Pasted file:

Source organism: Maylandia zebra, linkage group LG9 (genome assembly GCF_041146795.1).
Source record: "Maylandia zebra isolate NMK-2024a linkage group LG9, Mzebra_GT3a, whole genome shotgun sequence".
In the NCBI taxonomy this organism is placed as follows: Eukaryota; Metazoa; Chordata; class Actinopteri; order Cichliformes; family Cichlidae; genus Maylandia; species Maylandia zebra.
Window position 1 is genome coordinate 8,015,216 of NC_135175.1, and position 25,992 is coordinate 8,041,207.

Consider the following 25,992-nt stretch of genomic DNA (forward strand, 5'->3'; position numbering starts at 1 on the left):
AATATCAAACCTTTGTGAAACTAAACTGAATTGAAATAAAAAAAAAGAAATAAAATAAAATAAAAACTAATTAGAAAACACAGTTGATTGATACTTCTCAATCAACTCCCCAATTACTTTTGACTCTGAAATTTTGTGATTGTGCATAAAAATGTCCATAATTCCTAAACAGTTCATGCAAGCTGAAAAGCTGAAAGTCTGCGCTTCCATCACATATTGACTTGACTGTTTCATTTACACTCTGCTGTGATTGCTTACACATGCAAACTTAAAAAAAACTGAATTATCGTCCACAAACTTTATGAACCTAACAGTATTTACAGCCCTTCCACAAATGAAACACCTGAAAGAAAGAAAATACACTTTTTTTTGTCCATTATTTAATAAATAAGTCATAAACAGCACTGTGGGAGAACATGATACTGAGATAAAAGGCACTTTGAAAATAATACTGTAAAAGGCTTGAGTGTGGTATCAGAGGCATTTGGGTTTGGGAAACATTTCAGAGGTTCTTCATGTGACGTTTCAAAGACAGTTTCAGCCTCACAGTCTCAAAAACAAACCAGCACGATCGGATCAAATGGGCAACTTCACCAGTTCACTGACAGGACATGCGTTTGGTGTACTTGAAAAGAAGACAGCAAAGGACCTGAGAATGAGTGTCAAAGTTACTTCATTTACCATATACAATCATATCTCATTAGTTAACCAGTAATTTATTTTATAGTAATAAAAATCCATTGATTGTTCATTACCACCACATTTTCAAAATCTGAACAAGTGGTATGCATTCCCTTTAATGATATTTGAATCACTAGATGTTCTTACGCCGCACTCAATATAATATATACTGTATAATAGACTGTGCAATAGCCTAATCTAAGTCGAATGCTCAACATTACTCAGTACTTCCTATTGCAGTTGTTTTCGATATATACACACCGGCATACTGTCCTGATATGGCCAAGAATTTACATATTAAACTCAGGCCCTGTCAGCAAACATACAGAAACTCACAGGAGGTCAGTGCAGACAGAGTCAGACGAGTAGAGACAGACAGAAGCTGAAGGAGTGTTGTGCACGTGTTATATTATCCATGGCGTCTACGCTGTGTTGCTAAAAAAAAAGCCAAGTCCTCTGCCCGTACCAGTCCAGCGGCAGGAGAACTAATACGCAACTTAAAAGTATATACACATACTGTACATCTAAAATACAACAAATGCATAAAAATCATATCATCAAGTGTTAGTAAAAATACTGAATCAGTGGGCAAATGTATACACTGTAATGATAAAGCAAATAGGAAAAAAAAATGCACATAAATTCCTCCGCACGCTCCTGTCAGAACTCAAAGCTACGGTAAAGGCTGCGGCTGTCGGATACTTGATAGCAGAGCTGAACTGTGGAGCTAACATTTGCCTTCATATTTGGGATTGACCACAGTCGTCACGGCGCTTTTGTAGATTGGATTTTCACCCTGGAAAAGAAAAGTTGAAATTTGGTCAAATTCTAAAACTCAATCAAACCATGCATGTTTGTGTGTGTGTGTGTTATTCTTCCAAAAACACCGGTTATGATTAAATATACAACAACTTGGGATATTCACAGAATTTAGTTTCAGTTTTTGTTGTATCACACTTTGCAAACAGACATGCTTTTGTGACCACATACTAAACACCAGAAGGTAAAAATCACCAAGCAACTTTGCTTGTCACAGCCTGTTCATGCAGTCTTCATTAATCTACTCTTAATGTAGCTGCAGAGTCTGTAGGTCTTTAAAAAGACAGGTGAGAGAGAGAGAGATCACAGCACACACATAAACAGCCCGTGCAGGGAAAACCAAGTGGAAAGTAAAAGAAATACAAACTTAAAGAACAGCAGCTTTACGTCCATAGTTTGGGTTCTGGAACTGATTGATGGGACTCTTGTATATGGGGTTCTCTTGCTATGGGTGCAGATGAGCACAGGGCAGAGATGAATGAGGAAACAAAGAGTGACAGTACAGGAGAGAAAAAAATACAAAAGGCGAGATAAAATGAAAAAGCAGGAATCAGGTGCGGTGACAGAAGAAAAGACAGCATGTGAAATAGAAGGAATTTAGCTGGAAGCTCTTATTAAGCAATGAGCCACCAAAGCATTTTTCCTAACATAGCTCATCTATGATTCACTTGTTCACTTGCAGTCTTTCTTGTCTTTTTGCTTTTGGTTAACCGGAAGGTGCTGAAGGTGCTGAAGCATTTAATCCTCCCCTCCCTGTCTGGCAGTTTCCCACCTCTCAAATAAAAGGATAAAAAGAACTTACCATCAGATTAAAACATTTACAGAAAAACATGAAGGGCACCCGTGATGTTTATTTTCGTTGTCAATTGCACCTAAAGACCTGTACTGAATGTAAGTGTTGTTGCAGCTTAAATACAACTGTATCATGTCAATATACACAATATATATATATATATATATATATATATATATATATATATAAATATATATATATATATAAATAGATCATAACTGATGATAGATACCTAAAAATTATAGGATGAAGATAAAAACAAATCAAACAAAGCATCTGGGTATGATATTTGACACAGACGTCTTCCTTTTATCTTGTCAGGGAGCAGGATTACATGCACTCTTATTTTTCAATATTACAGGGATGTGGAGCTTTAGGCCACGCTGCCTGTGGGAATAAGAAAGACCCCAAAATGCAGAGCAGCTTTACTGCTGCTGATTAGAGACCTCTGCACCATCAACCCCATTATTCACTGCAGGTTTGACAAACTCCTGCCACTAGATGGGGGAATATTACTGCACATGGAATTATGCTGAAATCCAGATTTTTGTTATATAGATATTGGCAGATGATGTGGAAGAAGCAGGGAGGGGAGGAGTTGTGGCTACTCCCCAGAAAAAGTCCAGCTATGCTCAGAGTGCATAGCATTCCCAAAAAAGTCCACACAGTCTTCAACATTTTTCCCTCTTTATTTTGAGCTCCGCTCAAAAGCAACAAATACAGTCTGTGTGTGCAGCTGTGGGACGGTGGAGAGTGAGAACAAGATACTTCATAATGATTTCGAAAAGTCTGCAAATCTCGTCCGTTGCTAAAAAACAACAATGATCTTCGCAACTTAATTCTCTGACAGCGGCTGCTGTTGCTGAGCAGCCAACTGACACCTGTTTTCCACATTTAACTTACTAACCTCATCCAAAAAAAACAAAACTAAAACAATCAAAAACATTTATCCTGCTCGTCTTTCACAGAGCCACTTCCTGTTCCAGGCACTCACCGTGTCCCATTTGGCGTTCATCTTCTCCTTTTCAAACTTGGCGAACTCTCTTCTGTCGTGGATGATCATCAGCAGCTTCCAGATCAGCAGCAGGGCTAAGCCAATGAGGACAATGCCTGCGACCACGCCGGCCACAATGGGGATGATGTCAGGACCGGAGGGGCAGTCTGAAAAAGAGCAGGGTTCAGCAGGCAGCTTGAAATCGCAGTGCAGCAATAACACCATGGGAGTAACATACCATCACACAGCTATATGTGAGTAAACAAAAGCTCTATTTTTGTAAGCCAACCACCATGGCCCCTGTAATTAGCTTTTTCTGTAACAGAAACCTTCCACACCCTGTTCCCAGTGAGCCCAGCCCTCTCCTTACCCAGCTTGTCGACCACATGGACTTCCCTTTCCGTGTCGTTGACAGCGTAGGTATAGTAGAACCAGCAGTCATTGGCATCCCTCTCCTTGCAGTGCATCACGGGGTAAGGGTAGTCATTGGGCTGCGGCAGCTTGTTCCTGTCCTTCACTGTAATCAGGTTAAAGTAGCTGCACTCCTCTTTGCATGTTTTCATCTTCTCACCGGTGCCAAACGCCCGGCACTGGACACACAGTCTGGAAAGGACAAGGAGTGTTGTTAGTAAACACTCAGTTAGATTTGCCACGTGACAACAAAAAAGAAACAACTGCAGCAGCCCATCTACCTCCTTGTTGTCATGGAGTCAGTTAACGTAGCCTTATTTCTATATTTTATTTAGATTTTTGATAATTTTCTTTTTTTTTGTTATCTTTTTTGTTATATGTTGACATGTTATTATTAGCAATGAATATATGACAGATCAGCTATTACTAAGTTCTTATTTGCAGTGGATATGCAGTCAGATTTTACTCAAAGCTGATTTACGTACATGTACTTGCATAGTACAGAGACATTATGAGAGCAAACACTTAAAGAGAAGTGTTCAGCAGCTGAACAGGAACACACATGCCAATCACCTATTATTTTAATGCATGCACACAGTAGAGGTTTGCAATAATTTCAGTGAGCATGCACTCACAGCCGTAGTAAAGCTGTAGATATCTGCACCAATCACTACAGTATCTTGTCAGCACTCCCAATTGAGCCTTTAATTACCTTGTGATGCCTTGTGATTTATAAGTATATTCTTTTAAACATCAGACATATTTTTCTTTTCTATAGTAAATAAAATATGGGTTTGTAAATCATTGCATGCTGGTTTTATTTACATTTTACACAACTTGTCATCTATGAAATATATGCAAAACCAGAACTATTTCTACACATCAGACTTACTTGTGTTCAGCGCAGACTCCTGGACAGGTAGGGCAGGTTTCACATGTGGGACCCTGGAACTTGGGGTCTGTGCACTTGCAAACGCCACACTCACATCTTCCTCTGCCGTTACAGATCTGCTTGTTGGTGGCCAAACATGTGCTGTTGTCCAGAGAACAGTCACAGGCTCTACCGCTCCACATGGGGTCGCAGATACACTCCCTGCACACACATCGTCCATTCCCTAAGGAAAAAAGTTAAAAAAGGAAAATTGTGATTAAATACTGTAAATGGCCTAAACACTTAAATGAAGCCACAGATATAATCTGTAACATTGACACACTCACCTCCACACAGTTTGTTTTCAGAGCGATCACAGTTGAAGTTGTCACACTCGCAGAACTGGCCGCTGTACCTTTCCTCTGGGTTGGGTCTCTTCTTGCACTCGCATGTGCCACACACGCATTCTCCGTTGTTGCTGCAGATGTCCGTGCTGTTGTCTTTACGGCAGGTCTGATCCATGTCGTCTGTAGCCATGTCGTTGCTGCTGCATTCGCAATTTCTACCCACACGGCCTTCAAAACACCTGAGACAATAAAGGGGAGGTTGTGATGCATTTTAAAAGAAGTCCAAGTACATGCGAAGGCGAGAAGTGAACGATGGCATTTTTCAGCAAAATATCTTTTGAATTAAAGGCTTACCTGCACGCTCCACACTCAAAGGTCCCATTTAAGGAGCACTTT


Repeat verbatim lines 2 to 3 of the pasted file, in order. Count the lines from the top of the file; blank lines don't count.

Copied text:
Source record: "Maylandia zebra isolate NMK-2024a linkage group LG9, Mzebra_GT3a, whole genome shotgun sequence".
In the NCBI taxonomy this organism is placed as follows: Eukaryota; Metazoa; Chordata; class Actinopteri; order Cichliformes; family Cichlidae; genus Maylandia; species Maylandia zebra.